Financing the Indian Air Force to Touch the Sky with Glory
Be it Humanitarian Assistance and Disaster Relief missions within and beyond the country’s borders or appointing the world’s first female combat commander, the Indian Air Force has always left its special mark in the hearts of Indians.
The same force is completing 91 years of its service on the coming 8th October.
The Indian Air Force (IAF) was first started on 8th October 1932, as the British or Royal Air Force. This day is marked as ‘Indian Air Force Day’.
The 91st anniversary of the Indian Air Force is scheduled to be held in Uttar Pradesh’s Prayagraj district. The legendary MiG-21 will participate in IAF day flypast for the last time.
The Bharat Drone Shakti 2023, famous Rafael deal or witnessing MiG-21 or Sukhoi Touch the Sky with Glory, the financial provisions are required. Are these demands for funds sufficiently being met is the hot topic for discussions in India. This article gives an overview of government finance and related aspect of defence, particularly, the air force.
Budgetary Allocation for 2023-24
In the budget of 2023-24, the allocation for the three defence services (including pension) is Rs 5,54,875 crore which is 93% of the total budget allocation of the Ministry. Out of this, Army accounts for 57% of the budget while Navy and Air Force make up 17% and 19% of the allocation respectively.
The expenditure on the Army, Navy, and Air Force is in the ratio 3.4:1:1.2. The army has the highest pension obligations among the three services. Excluding pension, the expenditure of the Army, Navy, and Air Force is in the ratio 2.4:1:1.1 in 2023-24. The allocation towards the Army is expected to be largely unchanged in 2023-24 over the revised estimate of 2022-23 while for Navy and Air Force it is estimated to increase by 6% and 2%, respectively.
The overall allocation for defence is INR 5.94 lakh crore, up from INR 5.25 lakh crore in FY 2022–23, a hike of 13 percent. The total capital outlay for this fiscal year is INR 1.62 lakh crore, a nominal increase of 16 percent over the previous fiscal year of INR 1.52 lakh crore.
Defence Acquisition Procedure (DAP) 2020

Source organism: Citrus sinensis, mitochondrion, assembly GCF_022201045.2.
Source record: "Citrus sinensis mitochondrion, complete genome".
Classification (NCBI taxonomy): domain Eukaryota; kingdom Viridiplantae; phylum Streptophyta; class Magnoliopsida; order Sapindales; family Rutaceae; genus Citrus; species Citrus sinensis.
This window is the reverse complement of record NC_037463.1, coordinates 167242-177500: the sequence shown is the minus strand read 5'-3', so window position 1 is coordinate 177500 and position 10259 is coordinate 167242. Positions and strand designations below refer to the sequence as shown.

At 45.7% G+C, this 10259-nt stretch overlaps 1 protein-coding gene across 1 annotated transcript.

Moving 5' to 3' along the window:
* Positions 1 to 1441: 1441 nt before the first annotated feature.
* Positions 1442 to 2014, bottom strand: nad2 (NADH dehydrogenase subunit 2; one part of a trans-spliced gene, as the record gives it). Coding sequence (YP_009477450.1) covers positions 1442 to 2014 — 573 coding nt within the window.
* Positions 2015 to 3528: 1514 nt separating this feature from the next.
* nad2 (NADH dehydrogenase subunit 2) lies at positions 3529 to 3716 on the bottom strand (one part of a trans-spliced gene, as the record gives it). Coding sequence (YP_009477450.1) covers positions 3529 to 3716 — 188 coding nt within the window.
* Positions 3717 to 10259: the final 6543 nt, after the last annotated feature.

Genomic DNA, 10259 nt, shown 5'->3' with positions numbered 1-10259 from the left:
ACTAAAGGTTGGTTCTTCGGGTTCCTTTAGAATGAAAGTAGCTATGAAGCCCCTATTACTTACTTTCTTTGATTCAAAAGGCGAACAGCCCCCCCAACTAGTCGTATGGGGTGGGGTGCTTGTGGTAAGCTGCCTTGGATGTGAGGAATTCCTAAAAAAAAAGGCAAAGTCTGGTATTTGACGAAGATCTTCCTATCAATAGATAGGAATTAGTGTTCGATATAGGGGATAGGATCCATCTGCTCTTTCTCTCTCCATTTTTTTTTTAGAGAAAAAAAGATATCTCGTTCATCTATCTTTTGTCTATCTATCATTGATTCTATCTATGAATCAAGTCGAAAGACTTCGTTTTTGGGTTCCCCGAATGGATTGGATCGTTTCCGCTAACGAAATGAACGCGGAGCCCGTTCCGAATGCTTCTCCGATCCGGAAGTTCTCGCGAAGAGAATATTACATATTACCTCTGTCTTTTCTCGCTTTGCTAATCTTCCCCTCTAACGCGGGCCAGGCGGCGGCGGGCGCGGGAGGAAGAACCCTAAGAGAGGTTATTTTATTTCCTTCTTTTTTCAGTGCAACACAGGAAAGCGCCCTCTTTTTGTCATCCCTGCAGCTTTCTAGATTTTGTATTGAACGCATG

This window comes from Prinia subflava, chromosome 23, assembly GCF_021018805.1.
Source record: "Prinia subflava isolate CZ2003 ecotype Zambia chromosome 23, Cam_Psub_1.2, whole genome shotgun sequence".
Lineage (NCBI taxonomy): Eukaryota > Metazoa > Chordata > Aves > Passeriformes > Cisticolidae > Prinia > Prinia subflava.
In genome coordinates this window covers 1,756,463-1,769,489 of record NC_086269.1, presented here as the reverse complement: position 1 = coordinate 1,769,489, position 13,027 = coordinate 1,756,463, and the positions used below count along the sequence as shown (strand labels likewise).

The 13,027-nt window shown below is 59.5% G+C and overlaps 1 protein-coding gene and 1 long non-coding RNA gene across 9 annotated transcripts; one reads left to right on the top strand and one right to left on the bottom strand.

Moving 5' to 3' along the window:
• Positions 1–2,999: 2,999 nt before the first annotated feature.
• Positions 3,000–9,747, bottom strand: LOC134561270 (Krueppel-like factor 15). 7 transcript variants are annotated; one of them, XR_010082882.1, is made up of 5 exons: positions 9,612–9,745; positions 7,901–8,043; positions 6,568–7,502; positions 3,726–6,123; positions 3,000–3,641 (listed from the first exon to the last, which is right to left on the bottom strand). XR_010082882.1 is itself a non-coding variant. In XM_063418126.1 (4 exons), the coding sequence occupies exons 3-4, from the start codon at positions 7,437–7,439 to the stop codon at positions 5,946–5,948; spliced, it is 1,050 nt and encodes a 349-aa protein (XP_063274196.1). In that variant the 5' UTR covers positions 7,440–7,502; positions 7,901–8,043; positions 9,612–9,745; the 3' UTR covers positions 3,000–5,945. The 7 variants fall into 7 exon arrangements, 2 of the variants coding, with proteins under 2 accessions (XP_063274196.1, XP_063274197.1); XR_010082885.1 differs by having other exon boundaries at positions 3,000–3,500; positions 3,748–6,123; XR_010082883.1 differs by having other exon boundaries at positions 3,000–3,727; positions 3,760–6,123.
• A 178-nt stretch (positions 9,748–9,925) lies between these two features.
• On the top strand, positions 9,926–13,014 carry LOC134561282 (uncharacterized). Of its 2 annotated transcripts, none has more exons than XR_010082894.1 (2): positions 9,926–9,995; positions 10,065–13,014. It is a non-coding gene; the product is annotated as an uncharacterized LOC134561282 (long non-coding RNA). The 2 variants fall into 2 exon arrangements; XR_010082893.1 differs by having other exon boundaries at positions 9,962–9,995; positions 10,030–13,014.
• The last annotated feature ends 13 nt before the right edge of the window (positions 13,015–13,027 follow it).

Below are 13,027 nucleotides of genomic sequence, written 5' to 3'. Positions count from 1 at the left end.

The Defence Acquisition Procedure (DAP) 2020 has been established as a potential catalyst for the Atmanirbhar Bharat Abhiyaan, in the sector of defence manufacturing. The DAP eases the procurement and acquisition of upgraded technology, products and services for the Tri-Services and other allied defence services.
The Ministry of Defence approved projects that will involve design and development of the military hardware covering light tanks, airborne stand-off jammers, communication equipment and simulators under Defence Acquisition Procedure (DAP).
‘Make-I’ refers to government-funded projects while ‘Make-II’ covers industry-funded programmes. Make-I involves in development of big-ticket platforms such as light tank and communication equipment with Indian security protocols. Make-II category involves prototype development of military hardware or its upgrade for import substitution for which no government funding is provided.
- Reservation in Categories for Indian vendors: With FDI in defence manufacturing permitted up to 100% (up to 74% under Automatic route and beyond 74% under Government route), there is an opportunity for the domestic industry to increase production in the sector.
- Enhancement of Indigenous Content: Each of the categories has seen an increase in the procurement and acquisition of indigenously manufactured products and technologies in the sector. This would also be facilitated by Inter-Governmental Agreements (IGAs) that would help enable Import Substitution of defence products, technologies and spare parts.
- Make and Innovation: Besides Make I/II/III which are government and industry-funded efforts towards achieving greater indigenization of manufacturing, the Innovations for Defense Excellence (iDEX) was set up for incubation and infrastructure support to startup enterprises in the sector.
Government’s Response involving DAP
With a view to encourage indigenous industry to contribute to defence modernisation, funds for financial year 2023-24 have been earmarked in the ratio of 75:25, where 75 per cent (Rs 99,223.03 crore) is for domestic procurement and 25 per cent (Rs 33,078.24 crore) is for foreign procurement, said Minister of State for Defence Ajay Bhatt said this in response to a query in Lok Sabha.
“Capital procurement of defence equipment is carried out as per the Defence Acquisition Procedure (DAP 2020) with a focus on ‘Atmanirbhar Bharat’ where indigenisation, innovation and import substitution have been facilitated through various schemes to build a robust ecosystem based on domestic industry, including MSME. One of the key objectives of Make in India initiative of the government is to bring MSMEs and start-ups into the defence supply chain and thereby boost self-reliance,” the minister said.
On the purchases or acquisitions made for armed forces and establishments in defence during the last five years, year-wise, he said “during the last five financial years (2018-19 to 2022-23), 239 capital acquisition contracts have been signed for procurement of defence items/equipment.
Out of which, 168 contracts accounting for 68% of total contracts value have been signed with Indian vendors, including MSMEs.“
The war between Russia and Ukraine has posed a double challenge for the IAF. The first relates to the availability of spare parts. There is also a delay in getting high value defence systems compared to present ones. Another challenge is learning about the use of new technologies in war and preparing for them. Hence, the IAF started working extensively on indigenous production of drones.
The lack of funding has been a persistent problem in the modernisation of the military. Following the COVID-19 pandemic and the war in Ukraine, however, India faces strong fiscal headwinds and an uncertain global economic environment.